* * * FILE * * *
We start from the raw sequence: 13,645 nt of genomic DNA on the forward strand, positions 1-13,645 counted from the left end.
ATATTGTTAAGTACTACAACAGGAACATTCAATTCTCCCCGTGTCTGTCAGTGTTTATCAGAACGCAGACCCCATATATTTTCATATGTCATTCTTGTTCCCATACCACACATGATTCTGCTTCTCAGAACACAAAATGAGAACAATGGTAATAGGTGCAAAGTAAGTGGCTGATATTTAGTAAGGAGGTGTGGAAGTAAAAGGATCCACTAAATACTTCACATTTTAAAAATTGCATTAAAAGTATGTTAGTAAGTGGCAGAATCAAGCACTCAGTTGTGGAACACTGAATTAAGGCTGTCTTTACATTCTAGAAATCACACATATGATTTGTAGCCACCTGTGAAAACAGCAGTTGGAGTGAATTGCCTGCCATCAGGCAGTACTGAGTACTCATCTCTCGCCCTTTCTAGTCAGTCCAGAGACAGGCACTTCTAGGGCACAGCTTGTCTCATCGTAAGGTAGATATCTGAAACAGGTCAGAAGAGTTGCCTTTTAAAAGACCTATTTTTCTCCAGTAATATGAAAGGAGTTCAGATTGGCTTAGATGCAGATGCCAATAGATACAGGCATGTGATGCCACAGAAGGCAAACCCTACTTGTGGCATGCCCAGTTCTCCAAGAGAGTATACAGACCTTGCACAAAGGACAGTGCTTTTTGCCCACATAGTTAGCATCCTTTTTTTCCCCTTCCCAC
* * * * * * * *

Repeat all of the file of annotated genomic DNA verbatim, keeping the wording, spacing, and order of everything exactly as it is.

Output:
We start from the raw sequence: 13,645 nt of genomic DNA on the forward strand, positions 1-13,645 counted from the left end.
ATATTGTTAAGTACTACAACAGGAACATTCAATTCTCCCCGTGTCTGTCAGTGTTTATCAGAACGCAGACCCCATATATTTTCATATGTCATTCTTGTTCCCATACCACACATGATTCTGCTTCTCAGAACACAAAATGAGAACAATGGTAATAGGTGCAAAGTAAGTGGCTGATATTTAGTAAGGAGGTGTGGAAGTAAAAGGATCCACTAAATACTTCACATTTTAAAAATTGCATTAAAAGTATGTTAGTAAGTGGCAGAATCAAGCACTCAGTTGTGGAACACTGAATTAAGGCTGTCTTTACATTCTAGAAATCACACATATGATTTGTAGCCACCTGTGAAAACAGCAGTTGGAGTGAATTGCCTGCCATCAGGCAGTACTGAGTACTCATCTCTCGCCCTTTCTAGTCAGTCCAGAGACAGGCACTTCTAGGGCACAGCTTGTCTCATCGTAAGGTAGATATCTGAAACAGGTCAGAAGAGTTGCCTTTTAAAAGACCTATTTTTCTCCAGTAATATGAAAGGAGTTCAGATTGGCTTAGATGCAGATGCCAATAGATACAGGCATGTGATGCCACAGAAGGCAAACCCTACTTGTGGCATGCCCAGTTCTCCAAGAGAGTATACAGACCTTGCACAAAGGACAGTGCTTTTTGCCCACATAGTTAGCATCCTTTTTTTCCCCTTCCCAC